What's by far the most important metric to in-house lawyers? The amount on their paycheck. How much you make and how that pittance compares to your peers consumes most of the thoughts on metrics and quantification of the average corporate attorney. Everyone wants to know how their salary and bonus stacks up to others. At the management side, the top lawyers need to know comparative compensation data so that they can decide fair offers and focused raises and fitting bonuses.
Comparative compensation data for law department lawyers and other members comes from surveys that you can purchase at costs of $600 to $2,000 or more, which puts them out of the reach of individual lawyers. HR departments can invest in those offerings but not Chris Lawyer. To the Internet they must go to forage around for online salary data. Fortunately, at least three sites give such data. Here are some top-level summaries of them.
One example is the Internet Legal Research Group site. It provides data on salary ranges for in-house lawyers, paralegals and legal secretaries. Each of those groups has three or four breakdowns by years of experience. At the bottom of the webpage there are multipliers for how to convert the national figures into those that are closer to your regional figures. If you multiply the range by the adjustment most appropriate for you, the result is a range more likely to fit your own situation.
The website MySalary.com also presents compensation data for in-house lawyers in the United States. This site provides a bell curve chart for base salaries with 10th percentile; first quartile, third quartile and 90th percentile figures along with medians. Its basic grouping is by title, such as Associate General Counsel.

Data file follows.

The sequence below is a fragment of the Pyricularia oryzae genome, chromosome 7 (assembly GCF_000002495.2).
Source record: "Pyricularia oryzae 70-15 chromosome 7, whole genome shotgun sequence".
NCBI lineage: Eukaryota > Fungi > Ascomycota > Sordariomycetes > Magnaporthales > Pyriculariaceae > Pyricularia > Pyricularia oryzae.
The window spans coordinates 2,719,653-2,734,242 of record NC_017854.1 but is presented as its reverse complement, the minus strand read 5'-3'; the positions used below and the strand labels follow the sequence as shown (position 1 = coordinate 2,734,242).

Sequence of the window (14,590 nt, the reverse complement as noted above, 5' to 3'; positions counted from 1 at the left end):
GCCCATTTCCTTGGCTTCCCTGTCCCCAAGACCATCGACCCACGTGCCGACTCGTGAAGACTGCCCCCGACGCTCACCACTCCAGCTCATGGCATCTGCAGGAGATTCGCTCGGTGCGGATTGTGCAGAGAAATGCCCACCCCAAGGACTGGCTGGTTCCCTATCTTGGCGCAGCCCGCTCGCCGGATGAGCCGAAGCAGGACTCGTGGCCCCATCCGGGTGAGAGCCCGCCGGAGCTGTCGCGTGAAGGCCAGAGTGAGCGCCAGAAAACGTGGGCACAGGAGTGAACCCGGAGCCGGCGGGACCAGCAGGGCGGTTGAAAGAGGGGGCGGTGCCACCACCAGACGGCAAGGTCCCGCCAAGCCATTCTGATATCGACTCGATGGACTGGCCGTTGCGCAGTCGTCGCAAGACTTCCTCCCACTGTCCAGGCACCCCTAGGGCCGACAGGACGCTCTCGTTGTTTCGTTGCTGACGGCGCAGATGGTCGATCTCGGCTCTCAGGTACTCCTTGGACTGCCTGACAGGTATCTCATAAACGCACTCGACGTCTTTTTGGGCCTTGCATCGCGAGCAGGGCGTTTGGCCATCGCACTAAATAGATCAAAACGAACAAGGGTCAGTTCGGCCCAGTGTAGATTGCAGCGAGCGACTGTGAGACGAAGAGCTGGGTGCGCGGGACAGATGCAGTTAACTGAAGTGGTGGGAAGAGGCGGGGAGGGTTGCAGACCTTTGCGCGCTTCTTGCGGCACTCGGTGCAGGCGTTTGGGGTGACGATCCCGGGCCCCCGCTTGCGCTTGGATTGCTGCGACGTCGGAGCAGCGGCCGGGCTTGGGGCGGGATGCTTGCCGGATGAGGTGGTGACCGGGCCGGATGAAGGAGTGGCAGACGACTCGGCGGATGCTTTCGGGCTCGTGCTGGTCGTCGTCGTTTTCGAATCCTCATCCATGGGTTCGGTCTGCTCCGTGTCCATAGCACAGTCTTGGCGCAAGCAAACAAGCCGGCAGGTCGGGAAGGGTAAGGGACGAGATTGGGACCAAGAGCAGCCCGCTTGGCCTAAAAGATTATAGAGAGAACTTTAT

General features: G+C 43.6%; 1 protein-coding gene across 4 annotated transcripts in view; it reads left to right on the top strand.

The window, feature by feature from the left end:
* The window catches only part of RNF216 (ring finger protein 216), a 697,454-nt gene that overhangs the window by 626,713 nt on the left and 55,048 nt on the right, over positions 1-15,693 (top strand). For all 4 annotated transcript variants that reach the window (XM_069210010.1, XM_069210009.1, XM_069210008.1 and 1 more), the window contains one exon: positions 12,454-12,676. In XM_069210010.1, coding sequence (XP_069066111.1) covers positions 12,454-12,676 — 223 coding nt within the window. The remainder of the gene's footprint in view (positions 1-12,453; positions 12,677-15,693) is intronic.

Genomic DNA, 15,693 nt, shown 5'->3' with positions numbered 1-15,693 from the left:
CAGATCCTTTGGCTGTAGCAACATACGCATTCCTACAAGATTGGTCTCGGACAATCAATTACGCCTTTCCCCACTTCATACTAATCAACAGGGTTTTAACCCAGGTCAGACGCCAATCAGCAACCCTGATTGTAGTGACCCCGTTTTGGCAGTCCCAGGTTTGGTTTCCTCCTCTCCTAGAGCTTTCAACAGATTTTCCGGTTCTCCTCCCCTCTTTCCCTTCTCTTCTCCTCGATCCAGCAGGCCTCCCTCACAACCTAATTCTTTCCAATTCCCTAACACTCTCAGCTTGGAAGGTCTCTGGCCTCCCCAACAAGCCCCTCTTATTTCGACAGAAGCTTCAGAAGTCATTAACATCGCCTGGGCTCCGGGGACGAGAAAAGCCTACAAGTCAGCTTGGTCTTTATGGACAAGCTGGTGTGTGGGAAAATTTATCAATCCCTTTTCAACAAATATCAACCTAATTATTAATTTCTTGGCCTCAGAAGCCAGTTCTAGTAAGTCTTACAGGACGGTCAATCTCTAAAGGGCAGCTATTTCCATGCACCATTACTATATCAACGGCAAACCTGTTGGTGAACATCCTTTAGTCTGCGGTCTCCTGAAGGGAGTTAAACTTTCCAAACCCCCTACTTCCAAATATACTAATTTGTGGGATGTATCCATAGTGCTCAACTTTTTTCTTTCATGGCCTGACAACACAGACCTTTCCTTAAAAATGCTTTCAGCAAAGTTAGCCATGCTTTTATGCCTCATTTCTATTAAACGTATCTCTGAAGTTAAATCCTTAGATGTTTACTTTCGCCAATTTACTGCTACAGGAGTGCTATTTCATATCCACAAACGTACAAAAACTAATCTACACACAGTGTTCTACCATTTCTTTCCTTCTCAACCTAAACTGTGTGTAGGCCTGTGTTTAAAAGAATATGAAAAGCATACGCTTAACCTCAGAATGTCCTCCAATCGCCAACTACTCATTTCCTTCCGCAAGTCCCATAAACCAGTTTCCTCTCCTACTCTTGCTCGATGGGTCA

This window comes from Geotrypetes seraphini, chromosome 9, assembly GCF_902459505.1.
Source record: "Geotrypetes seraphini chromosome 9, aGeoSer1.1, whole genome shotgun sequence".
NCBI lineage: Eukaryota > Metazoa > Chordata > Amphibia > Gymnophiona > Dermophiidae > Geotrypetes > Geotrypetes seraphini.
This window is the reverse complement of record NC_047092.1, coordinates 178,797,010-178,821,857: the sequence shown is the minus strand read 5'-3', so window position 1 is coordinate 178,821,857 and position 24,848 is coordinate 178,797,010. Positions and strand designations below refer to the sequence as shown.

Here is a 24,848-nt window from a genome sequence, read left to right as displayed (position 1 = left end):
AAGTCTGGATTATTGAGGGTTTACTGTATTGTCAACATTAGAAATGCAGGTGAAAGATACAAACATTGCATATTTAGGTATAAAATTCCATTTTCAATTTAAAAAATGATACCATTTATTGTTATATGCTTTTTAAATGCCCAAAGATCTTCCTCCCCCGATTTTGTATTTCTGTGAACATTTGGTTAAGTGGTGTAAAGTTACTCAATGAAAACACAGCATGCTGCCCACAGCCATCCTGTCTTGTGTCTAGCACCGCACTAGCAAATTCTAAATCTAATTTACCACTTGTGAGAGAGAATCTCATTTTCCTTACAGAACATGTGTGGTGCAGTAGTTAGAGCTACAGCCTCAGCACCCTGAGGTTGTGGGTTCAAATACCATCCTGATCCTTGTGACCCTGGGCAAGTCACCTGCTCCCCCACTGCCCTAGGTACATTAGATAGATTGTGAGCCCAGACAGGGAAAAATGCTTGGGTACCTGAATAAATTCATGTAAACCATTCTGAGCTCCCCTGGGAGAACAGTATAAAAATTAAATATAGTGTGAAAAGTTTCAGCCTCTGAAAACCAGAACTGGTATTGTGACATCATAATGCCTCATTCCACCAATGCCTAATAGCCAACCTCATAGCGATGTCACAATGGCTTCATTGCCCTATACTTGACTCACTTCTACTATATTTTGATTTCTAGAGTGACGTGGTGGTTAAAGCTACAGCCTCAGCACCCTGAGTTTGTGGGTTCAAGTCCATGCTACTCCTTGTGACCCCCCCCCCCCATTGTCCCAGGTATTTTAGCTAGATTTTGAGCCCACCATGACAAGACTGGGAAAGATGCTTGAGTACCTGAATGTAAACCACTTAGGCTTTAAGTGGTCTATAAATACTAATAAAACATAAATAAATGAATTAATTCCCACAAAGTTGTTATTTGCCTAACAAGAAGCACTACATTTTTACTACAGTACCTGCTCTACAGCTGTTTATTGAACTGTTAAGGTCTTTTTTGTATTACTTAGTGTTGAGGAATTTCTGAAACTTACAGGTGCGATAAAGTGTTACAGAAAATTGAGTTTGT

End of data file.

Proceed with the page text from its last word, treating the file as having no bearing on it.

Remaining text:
The Robert Half Salary Calculator provides a third set of salary figures. Its calculator shows salary ranges and "midpoints" for the zip code and level that you enter. Finally, at one time, Salary Wizard provided data about in-house compensation and there may be other sources online at no cost.
Let me make four observations to close this column:
1. Each site has considerable gaps in terms of the granularity of its data. None of them, for example, show differences by practice area and their years of experience tend to be wide ranges. But they are free. An in-house lawyer could pull data from several of them and average the results.
2. If this data is as accurate as it appears to be, why should Law and HR departments spend money on expensive compensation surveys of law departments if this level of detail can be had online at even a modest cost?
3. None of the sites are very clear about their sources, freshness or representativeness of their data. However, some quick comparisons reveal fairly similar data, so there is likely to be underlying data that is correct.
4. Bonus information is much harder to find, and rightfully so. Bonuses depend significantly on corporate performance or the performance of the entire department.